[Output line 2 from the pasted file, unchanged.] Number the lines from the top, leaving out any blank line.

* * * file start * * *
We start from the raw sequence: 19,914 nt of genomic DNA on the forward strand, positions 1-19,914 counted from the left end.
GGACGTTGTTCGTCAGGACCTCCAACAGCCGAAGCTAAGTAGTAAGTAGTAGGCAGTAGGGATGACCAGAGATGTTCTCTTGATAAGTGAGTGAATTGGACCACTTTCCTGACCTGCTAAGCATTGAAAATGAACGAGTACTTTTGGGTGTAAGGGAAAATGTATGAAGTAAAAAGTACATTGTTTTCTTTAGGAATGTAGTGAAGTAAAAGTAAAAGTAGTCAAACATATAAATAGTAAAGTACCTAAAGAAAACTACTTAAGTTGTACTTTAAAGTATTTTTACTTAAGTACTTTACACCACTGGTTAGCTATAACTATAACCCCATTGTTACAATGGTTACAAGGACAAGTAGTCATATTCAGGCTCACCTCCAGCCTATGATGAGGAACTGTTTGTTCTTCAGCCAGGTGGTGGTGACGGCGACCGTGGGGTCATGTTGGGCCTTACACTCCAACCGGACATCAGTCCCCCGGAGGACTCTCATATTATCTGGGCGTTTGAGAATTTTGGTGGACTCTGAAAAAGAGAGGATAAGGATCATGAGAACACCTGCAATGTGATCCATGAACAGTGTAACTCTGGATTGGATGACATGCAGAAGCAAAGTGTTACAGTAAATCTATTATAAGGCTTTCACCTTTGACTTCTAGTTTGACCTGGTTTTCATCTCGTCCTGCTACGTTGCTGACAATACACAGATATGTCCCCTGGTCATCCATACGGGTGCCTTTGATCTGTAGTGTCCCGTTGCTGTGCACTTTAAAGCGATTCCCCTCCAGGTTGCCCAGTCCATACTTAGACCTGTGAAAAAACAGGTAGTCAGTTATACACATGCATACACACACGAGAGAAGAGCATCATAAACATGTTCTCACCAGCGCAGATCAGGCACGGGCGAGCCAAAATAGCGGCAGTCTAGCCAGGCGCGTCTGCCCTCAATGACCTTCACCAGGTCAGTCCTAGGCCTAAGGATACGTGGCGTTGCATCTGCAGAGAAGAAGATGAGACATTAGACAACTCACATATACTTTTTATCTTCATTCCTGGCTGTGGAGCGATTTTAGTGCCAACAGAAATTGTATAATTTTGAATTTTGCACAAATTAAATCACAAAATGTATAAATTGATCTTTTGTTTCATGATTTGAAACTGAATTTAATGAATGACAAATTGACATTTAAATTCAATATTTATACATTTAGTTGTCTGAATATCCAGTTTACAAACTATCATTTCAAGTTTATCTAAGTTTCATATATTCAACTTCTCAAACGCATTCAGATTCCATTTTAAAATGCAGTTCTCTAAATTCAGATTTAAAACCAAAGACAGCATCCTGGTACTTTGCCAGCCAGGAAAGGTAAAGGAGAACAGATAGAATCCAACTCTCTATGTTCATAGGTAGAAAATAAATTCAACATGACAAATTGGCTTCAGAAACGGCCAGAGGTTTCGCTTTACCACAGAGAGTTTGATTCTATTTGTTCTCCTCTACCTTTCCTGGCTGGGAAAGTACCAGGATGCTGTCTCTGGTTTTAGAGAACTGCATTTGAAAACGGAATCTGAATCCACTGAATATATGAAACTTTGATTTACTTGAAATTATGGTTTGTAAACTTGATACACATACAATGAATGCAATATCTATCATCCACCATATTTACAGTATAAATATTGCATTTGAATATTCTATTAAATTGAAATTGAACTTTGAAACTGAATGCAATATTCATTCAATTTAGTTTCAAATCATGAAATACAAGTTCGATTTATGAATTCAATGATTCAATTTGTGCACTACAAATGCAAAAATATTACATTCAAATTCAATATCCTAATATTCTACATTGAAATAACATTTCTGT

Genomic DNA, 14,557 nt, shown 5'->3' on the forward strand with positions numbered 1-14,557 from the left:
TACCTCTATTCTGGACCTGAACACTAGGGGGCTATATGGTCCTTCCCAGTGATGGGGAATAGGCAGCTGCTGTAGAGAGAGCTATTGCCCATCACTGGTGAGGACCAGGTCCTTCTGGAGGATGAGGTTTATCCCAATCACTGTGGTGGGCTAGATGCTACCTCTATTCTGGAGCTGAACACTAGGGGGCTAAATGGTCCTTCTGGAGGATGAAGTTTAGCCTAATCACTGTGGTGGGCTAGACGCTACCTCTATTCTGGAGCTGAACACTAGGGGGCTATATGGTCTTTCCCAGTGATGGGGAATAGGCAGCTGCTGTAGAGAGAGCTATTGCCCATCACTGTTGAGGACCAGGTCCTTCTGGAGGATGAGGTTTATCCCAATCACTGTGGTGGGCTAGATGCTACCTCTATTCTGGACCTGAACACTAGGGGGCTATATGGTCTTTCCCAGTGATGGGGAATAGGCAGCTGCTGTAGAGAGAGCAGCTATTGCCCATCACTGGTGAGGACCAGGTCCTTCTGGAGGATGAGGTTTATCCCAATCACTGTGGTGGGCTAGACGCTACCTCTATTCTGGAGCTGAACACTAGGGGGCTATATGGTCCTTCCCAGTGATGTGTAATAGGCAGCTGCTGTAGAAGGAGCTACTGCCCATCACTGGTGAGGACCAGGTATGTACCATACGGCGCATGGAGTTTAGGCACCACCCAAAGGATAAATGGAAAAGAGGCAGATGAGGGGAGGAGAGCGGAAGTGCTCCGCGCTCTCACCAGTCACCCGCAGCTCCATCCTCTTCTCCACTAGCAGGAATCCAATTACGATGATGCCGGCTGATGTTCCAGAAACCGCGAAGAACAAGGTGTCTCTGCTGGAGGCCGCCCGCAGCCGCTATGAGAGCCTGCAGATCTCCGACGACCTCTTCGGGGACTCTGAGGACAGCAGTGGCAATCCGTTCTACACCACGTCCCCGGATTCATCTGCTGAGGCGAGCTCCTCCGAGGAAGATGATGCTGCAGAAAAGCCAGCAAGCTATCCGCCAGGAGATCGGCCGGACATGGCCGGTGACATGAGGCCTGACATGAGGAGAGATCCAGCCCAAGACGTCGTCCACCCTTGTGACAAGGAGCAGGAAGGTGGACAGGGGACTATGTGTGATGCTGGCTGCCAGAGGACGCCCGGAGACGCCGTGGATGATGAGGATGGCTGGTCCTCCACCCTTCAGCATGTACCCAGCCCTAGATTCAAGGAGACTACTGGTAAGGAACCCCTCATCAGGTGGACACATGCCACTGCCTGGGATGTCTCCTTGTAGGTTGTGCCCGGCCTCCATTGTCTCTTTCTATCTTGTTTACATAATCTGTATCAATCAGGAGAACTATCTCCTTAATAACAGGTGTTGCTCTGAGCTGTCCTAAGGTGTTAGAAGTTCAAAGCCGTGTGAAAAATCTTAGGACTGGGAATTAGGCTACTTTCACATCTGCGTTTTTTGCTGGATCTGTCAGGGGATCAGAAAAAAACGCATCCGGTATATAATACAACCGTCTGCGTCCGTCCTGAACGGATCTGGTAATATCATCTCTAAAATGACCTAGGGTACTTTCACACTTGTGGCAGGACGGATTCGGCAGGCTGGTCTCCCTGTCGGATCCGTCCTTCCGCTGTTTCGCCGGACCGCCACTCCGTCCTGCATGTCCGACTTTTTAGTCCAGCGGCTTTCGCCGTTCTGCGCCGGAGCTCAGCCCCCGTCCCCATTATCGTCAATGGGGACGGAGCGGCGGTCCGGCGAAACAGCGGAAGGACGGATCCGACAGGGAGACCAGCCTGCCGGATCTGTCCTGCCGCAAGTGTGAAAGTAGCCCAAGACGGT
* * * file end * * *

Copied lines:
GGACGTTGTTCGTCAGGACCTCCAACAGCCGAAGCTAAGTAGTAAGTAGTAGGCAGTAGGGATGACCAGAGATGTTCTCTTGATAAGTGAGTGAATTGGACCACTTTCCTGACCTGCTAAGCATTGAAAATGAACGAGTACTTTTGGGTGTAAGGGAAAATGTATGAAGTAAAAAGTACATTGTTTTCTTTAGGAATGTAGTGAAGTAAAAGTAAAAGTAGTCAAACATATAAATAGTAAAGTACCTAAAGAAAACTACTTAAGTTGTACTTTAAAGTATTTTTACTTAAGTACTTTACACCACTGGTTAGCTATAACTATAACCCCATTGTTACAATGGTTACAAGGACAAGTAGTCATATTCAGGCTCACCTCCAGCCTATGATGAGGAACTGTTTGTTCTTCAGCCAGGTGGTGGTGACGGCGACCGTGGGGTCATGTTGGGCCTTACACTCCAACCGGACATCAGTCCCCCGGAGGACTCTCATATTATCTGGGCGTTTGAGAATTTTGGTGGACTCTGAAAAAGAGAGGATAAGGATCATGAGAACACCTGCAATGTGATCCATGAACAGTGTAACTCTGGATTGGATGACATGCAGAAGCAAAGTGTTACAGTAAATCTATTATAAGGCTTTCACCTTTGACTTCTAGTTTGACCTGGTTTTCATCTCGTCCTGCTACGTTGCTGACAATACACAGATATGTCCCCTGGTCATCCATACGGGTGCCTTTGATCTGTAGTGTCCCGTTGCTGTGCACTTTAAAGCGATTCCCCTCCAGGTTGCCCAGTCCATACTTAGACCTGTGAAAAAACAGGTAGTCAGTTATACACATGCATACACACACGAGAGAAGAGCATCATAAACATGTTCTCACCAGCGCAGATCAGGCACGGGCGAGCCAAAATAGCGGCAGTCTAGCCAGGCGCGTCTGCCCTCAATGACCTTCACCAGGTCAGTCCTAGGCCTAAGGATACGTGGCGTTGCATCTGCAGAGAAGAAGATGAGACATTAGACAACTCACATATACTTTTTATCTTCATTCCTGGCTGTGGAGCGATTTTAGTGCCAACAGAAATTGTATAATTTTGAATTTTGCACAAATTAAATCACAAAATGTATAAATTGATCTTTTGTTTCATGATTTGAAACTGAATTTAATGAATGACAAATTGACATTTAAATTCAATATTTATACATTTAGTTGTCTGAATATCCAGTTTACAAACTATCATTTCAAGTTTATCTAAGTTTCATATATTCAACTTCTCAAACGCATTCAGATTCCATTTTAAAATGCAGTTCTCTAAATTCAGATTTAAAACCAAAGACAGCATCCTGGTACTTTGCCAGCCAGGAAAGGTAAAGGAGAACAGATAGAATCCAACTCTCTATGTTCATAGGTAGAAAATAAATTCAACATGACAAATTGGCTTCAGAAACGGCCAGAGGTTTCGCTTTACCACAGAGAGTTTGATTCTATTTGTTCTCCTCTACCTTTCCTGGCTGGGAAAGTACCAGGATGCTGTCTCTGGTTTTAGAGAACTGCATTTGAAAACGGAATCTGAATCCACTGAATATATGAAACTTTGATTTACTTGAAATTATGGTTTGTAAACTTGATACACATACAATGAATGCAATATCTATCATCCACCATATTTACAGTATAAATATTGCATTTGAATATTCTATTAAATTGAAATTGAACTTTGAAACTGAATGCAATATTCATTCAATTTAGTTTCAAATCATGAAATACAAGTTCGATTTATGAATTCAATGATTCAATTTGTGCACTACAAATGCAAAAATATTACATTCAAATTCAATATCCTAATATTCTACATTGAAATAACATTTCTGT